Week 4 January 2007:  Rain = 21.5mm
Early in January we found a Rufous Whistler nest in a Cassinia. Unfortunately this week something has destroyed the nest. We donít who was the perpetrator. The nest was rather exposed because the Cassinia foliage is rather sparse and was rather close to the ground. There has been no nests damaged that are built in our dense shrubberies.
On a more positive note: The Double-barred Finch nest, mentioned in December, in one of our Hakeas is surviving. We think that the birds are sitting on eggs.
We celebrated Australia Day this week. The Day was commemorated by the planting of Australian plants in our old Vegetable Garden.
This week some time was spent irrigating some newer plantings with grey water.
We had some success this week with plant propagation. We sowed some Waratah seeds a few weeks ago and this week we potted on five seedlings from nine sown seeds. A few months ago a friend collected some Westringia species cuttings from the gorge country, east of Armidale. This is a beautiful small shrub with blue flowers. These cuttings came from a newly discovered population and may have a different flower colour. This week we potted on some struck cuttings from this population.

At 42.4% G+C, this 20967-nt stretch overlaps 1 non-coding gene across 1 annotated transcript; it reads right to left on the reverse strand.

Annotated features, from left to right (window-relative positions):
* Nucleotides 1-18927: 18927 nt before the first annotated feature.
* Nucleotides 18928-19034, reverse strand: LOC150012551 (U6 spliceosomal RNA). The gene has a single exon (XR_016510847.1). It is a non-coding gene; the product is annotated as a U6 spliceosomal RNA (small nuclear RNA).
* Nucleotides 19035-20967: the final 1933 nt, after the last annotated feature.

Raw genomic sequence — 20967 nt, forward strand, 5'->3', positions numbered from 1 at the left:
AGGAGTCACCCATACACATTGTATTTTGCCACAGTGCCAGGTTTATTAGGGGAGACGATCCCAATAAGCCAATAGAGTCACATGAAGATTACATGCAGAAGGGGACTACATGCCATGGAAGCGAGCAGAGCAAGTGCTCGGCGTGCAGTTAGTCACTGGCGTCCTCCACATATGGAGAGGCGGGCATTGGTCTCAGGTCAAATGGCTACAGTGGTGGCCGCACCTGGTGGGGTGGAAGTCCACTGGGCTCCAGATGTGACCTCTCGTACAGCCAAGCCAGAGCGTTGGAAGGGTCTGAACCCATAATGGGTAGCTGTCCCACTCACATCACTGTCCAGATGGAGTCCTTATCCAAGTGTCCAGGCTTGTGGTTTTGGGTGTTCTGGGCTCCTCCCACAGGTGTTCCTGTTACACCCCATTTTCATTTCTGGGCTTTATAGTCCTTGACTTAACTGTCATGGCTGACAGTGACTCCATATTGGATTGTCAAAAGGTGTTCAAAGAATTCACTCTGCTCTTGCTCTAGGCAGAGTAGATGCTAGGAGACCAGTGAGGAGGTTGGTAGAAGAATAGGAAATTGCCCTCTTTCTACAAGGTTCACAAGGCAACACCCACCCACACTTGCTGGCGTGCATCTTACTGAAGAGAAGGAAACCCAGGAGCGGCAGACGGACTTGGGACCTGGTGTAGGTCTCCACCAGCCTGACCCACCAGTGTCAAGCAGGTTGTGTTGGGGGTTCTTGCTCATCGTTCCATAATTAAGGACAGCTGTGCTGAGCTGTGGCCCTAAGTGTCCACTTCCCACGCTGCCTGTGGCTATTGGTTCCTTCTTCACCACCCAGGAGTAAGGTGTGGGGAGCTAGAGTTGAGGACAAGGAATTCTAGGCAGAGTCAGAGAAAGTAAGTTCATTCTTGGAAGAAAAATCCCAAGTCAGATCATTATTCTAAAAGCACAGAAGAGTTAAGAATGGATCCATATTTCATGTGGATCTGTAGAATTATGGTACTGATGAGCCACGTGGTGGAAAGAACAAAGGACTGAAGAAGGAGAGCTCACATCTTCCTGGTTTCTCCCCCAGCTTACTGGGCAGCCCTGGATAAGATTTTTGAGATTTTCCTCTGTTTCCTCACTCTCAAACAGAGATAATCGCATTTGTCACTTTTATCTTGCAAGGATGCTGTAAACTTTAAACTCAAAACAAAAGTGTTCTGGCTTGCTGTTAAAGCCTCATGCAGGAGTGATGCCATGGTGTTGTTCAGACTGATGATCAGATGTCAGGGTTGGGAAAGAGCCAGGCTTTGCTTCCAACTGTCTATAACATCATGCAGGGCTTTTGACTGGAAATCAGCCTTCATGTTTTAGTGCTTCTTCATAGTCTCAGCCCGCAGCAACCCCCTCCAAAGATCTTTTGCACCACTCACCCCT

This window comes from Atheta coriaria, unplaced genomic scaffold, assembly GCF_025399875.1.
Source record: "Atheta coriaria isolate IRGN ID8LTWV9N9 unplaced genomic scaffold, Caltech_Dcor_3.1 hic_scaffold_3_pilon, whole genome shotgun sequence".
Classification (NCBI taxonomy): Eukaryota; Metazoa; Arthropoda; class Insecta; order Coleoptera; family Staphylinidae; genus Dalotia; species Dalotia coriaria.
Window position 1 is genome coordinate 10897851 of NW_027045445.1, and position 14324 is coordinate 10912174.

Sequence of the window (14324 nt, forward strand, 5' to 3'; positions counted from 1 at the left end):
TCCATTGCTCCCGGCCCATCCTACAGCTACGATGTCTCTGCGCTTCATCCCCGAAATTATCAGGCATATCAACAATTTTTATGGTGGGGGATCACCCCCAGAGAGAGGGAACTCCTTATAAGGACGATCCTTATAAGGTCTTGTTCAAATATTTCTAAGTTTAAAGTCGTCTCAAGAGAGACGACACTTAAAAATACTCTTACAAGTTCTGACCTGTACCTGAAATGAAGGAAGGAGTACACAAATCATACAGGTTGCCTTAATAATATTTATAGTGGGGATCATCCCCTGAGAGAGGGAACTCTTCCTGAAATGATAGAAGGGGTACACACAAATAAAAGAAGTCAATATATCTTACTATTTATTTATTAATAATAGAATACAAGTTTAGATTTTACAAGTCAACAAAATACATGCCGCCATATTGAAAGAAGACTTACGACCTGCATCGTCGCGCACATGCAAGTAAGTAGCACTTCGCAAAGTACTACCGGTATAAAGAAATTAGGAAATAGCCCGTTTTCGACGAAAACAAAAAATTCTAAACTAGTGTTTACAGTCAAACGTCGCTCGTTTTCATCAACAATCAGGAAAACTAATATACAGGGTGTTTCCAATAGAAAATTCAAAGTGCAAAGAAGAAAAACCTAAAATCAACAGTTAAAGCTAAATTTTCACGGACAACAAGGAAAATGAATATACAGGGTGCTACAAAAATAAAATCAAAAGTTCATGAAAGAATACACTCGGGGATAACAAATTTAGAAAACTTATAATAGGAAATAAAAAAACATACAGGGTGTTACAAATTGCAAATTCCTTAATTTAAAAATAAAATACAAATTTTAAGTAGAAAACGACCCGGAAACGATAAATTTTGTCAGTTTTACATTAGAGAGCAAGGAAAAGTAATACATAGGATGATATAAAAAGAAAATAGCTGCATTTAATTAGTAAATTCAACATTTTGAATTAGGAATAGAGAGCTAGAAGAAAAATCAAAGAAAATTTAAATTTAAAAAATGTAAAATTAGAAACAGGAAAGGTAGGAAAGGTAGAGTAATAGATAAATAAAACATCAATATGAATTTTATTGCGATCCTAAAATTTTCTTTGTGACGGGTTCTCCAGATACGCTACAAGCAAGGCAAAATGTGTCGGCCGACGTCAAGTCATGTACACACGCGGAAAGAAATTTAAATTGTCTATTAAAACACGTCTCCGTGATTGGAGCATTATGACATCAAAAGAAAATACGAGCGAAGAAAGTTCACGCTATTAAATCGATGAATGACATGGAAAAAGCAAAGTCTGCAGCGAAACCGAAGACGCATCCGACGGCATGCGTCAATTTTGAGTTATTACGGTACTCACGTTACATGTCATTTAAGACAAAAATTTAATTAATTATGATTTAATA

We have been very impressed by Comet McNaught. This week it was still visible but is becoming rather faint. We are considering the purchase of an astronomical telescope. The sky above Yallaroo is crystal clear so we may take up astronomy as another interest.
There a number of different wasps zooming around Yallaroo at present. Some are Paper Wasps whilst others are wasps that build mud nests to protect their larvae. We have observed many types of wasps around our ponds. Some appear to be drinking.
We have a potted rose on our back patio. This week we noticed some small circles cut out of some leaves (see image). Leaf-cutter Bees have removed these leaf sections to line their nests.
Some time ago we mentioned that one our Kurrajongs was flowering. This week we noticed that the flowers are being followed by boat-shaped seed pods. There are a number of Eucalyptus michaeliana plants in our gardens. This week they started to flower for the first time.    
New on the Site: Acacia melanoxylon, Acacia Bushwalk Baby, Acmena smithii, Callistemon Eastland, Callistemon Kings Park Special, Callistemon pachyphyllus, Callistemon Purple Cloud, Callistemon Western Glory, Eucalyptus michaeliana,  and Leafcutter Bee.

Garden Diary